i-Biology | international, independent, illuminated Plants - Interactive Science Games and Activities plants A plant is a living thing. A plant needs light, warmth, water and nutrients to grow well. Roots take up water and nutrients from the soil. They also keep the plant steady and upright in the soil. The stem carries water and nutrients to different parts of the plant. The leaves make food by using light from the sun, along with carbon dioxide from the air and water. Sats Questions about Plants Self Marking Plants Sats Quiz Sats Questions about Parts of a Plant Mixed Sats Questions

How plants work - Science (4) - ABC Splash - Overview Plants are the only living things that can make their own food. They do this during the day while it's light, using a process called photosynthesis, which uses carbon dioxide and produces oxygen. 5 mins 11 secs Source: Kids in the Garden | Learning area: Science | Primary: Year 4 Transcript 00:00:19:06NICK HARDCASTLE:Mmm! ...Read more > 00:00:36:08VOICE:Yummy! About this resource Acknowledgements Source: Kids in the Garden Date first broadcast: 27 June 2005 Cite this resource You can use this information to reference this item. Bibliographic details for 'How plants work': Kids in the Garden, ' How plants work', ABC Splash 25 April 2014 Copyright information Metadata © Australian Broadcasting Corporation and Education Services Australia Ltd 2012 (except where otherwise indicated).

Anatomy Labs - - Virtual laboratory simulations for science education Below is a list of freely available online anatomy, physiology and virtual dissection lab resources. Get Body Smart – An online examination of human anatomy and physiologyHuman Body & Mind – From the BBCVirtual AutopsyFroguts! – Virtual frog dissection and labsVirtual Frog Dissection Kit – From Berkeley LabVirtual Cat Dissection – From Penn State UniversityVirtual Pig Dissection – From Whitman CollegeVirtual Owl Pellet Dissection – From KidWingsJayDoc HistoWeb – From the University of Kansas Medical Center. The following anatomy and physiology laboratory simulations and educational learning exercises are available for a fee. Commercial products Anatomy & Physiology LabPaqs – Hands-on laboratory experiences Also see the list of other Biology Labs. Return to the List of Subjects.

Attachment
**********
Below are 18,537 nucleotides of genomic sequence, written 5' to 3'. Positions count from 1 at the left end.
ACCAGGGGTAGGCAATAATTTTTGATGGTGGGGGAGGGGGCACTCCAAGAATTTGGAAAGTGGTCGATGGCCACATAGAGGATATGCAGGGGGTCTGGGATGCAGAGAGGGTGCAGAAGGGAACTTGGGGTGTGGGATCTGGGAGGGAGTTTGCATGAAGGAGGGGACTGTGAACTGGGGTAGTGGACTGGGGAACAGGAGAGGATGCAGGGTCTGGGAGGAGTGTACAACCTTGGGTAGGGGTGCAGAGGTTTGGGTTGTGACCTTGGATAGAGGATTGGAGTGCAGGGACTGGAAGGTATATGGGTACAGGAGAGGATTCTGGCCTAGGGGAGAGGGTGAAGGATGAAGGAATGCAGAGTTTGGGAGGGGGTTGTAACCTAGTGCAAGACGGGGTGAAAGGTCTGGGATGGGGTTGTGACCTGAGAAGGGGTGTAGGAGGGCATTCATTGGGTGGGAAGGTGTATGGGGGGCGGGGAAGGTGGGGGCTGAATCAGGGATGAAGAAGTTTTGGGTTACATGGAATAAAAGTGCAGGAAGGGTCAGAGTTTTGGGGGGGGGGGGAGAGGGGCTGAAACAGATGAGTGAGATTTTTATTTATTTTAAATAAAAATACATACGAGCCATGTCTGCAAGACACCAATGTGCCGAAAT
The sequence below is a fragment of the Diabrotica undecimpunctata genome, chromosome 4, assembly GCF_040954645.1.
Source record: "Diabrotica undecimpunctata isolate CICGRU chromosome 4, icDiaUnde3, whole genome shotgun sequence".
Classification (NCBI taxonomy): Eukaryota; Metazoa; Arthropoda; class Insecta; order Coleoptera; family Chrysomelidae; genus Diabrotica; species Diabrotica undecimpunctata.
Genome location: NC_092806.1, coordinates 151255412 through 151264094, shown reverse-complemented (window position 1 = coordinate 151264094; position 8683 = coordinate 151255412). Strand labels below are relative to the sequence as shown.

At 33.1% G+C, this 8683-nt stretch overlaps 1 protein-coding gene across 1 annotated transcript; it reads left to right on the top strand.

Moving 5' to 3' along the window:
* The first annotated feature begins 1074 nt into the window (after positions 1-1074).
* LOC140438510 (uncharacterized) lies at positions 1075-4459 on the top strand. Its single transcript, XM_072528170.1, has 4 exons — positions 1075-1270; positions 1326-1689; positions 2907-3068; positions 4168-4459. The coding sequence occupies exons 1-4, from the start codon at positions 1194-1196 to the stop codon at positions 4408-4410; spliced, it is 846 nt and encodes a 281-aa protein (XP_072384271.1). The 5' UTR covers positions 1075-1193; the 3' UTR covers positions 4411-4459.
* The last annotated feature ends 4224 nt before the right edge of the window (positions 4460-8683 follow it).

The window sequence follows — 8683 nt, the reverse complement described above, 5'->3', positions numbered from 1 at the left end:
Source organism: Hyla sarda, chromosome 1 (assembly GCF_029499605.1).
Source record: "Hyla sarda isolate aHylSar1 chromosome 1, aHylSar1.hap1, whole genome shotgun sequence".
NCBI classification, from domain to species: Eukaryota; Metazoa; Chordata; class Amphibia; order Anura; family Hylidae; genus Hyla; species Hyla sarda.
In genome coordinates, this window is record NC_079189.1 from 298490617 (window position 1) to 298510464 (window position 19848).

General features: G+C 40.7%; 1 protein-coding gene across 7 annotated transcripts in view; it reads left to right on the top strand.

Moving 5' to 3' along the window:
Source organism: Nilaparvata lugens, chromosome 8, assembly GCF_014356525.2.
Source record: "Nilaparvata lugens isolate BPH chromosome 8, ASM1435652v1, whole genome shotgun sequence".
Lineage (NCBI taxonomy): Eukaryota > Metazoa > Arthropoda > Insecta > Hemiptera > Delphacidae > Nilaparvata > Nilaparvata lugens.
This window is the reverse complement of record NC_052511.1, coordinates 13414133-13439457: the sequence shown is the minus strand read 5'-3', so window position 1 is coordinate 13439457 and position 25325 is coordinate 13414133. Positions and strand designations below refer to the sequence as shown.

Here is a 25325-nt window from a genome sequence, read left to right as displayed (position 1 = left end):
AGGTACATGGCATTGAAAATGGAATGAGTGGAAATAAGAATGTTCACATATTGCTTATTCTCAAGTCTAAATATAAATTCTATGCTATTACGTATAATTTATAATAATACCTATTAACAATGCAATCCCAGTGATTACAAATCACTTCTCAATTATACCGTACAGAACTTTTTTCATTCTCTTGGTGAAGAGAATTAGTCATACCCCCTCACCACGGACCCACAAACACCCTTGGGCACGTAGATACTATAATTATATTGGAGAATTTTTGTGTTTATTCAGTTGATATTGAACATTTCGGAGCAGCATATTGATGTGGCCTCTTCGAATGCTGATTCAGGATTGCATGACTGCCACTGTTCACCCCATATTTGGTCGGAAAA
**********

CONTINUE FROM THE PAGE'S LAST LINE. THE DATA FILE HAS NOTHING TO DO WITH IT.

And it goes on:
Zygote | 3D Human Anatomy for Animation, Illustration, CAD and Software Development Teach.Genetics™ Science Education - Research & Training - NIH NIH Home > Research & Training Resources for Students Featured Site: NIAMS Kids Pages Your childhood and teen years are a prime time to learn habits that will help you keep your bones, joints, muscles, and skin healthy for years to come. Resources for Educators Science Education Partnership Award (SEPA) From science museums to K-12 classrooms, NIH’s SEPA Program supports exciting and innovative educational programs that boost understanding of health and science research among students and the general public. From the NIH Director Francis Collins, M.D., Ph.D., offers a message to high school graduates.

Tree of Life Web Project The Tree of Life Web Project (ToL) is a collaborative effort of biologists and nature enthusiasts from around the world. On more than 10,000 World Wide Web pages, the project provides information about biodiversity, the characteristics of different groups of organisms, and their evolutionary history (phylogeny). Each page contains information about a particular group, e.g., salamanders, segmented worms, phlox flowers, tyrannosaurs, euglenids, Heliconius butterflies, club fungi, or the vampire squid. Remarkable animal and plant life cycles - science(2,3,4) - ABC Splash - Add this to your favourites Remarkable animal and plant life cycles Find out about animals such as mammals that give birth to live young. Find out what's special about marsupials and the strange monotremes. Discover more about animals that lay eggs and animals that undergo metamorphosis. About this digibook Animals grow and change watch Mammals of the sea watch Animals with pouches watch The amazing seahorse watch Odd egg-laying mammals watch Egg-laying animals watch Female turtles return to lay eggs watch How an egg forms inside a bird watch Insects with only three stages of life watch Four stages in a butterfly's life cycle watch Complete change: complete metamorphosis watch Inside the fruit of a plant watch Growing plants from seeds watch The mysterious mushroom watch Who is this for? Primary Science Years: 2,3,4 Copyright information Belongs to the topic: Animals Plants